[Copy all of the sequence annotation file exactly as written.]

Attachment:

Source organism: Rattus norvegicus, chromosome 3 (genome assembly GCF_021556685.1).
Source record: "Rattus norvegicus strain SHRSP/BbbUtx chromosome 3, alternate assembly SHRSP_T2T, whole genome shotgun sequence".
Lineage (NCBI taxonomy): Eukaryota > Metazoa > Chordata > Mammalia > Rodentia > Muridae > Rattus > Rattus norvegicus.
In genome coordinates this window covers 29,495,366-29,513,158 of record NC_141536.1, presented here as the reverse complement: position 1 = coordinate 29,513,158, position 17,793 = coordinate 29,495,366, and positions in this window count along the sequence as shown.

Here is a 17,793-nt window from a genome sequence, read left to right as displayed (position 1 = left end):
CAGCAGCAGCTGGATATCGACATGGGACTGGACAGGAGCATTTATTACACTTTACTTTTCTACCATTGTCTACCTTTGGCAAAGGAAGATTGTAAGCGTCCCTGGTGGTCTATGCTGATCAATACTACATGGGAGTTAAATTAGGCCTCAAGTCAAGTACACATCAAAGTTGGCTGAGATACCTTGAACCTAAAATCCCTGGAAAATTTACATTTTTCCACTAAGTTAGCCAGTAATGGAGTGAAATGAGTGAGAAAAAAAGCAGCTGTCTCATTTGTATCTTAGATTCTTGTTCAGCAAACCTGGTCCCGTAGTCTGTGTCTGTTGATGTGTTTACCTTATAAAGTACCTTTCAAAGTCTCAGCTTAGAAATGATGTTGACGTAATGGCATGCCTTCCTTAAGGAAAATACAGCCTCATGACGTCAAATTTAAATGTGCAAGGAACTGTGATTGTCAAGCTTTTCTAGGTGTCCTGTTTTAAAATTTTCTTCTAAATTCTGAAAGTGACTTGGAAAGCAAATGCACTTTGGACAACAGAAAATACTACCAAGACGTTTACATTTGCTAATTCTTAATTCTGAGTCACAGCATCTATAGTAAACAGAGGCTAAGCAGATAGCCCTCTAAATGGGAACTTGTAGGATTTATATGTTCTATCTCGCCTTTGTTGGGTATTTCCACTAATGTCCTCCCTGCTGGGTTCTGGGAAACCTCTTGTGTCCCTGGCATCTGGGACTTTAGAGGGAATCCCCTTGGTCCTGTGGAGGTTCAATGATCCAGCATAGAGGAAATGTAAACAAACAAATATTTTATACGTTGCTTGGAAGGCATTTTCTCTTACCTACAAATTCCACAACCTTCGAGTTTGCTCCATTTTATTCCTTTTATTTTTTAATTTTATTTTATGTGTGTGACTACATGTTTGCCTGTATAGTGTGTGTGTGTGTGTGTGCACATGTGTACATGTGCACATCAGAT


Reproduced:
Source organism: Rattus norvegicus, chromosome 3 (genome assembly GCF_021556685.1).
Source record: "Rattus norvegicus strain SHRSP/BbbUtx chromosome 3, alternate assembly SHRSP_T2T, whole genome shotgun sequence".
Lineage (NCBI taxonomy): Eukaryota > Metazoa > Chordata > Mammalia > Rodentia > Muridae > Rattus > Rattus norvegicus.
In genome coordinates this window covers 29,495,366-29,513,158 of record NC_141536.1, presented here as the reverse complement: position 1 = coordinate 29,513,158, position 17,793 = coordinate 29,495,366, and positions in this window count along the sequence as shown.

Here is a 17,793-nt window from a genome sequence, read left to right as displayed (position 1 = left end):
CAGCAGCAGCTGGATATCGACATGGGACTGGACAGGAGCATTTATTACACTTTACTTTTCTACCATTGTCTACCTTTGGCAAAGGAAGATTGTAAGCGTCCCTGGTGGTCTATGCTGATCAATACTACATGGGAGTTAAATTAGGCCTCAAGTCAAGTACACATCAAAGTTGGCTGAGATACCTTGAACCTAAAATCCCTGGAAAATTTACATTTTTCCACTAAGTTAGCCAGTAATGGAGTGAAATGAGTGAGAAAAAAAGCAGCTGTCTCATTTGTATCTTAGATTCTTGTTCAGCAAACCTGGTCCCGTAGTCTGTGTCTGTTGATGTGTTTACCTTATAAAGTACCTTTCAAAGTCTCAGCTTAGAAATGATGTTGACGTAATGGCATGCCTTCCTTAAGGAAAATACAGCCTCATGACGTCAAATTTAAATGTGCAAGGAACTGTGATTGTCAAGCTTTTCTAGGTGTCCTGTTTTAAAATTTTCTTCTAAATTCTGAAAGTGACTTGGAAAGCAAATGCACTTTGGACAACAGAAAATACTACCAAGACGTTTACATTTGCTAATTCTTAATTCTGAGTCACAGCATCTATAGTAAACAGAGGCTAAGCAGATAGCCCTCTAAATGGGAACTTGTAGGATTTATATGTTCTATCTCGCCTTTGTTGGGTATTTCCACTAATGTCCTCCCTGCTGGGTTCTGGGAAACCTCTTGTGTCCCTGGCATCTGGGACTTTAGAGGGAATCCCCTTGGTCCTGTGGAGGTTCAATGATCCAGCATAGAGGAAATGTAAACAAACAAATATTTTATACGTTGCTTGGAAGGCATTTTCTCTTACCTACAAATTCCACAACCTTCGAGTTTGCTCCATTTTATTCCTTTTATTTTTTAATTTTATTTTATGTGTGTGACTACATGTTTGCCTGTATAGTGTGTGTGTGTGTGTGTGCACATGTGTACATGTGCACATCAGAT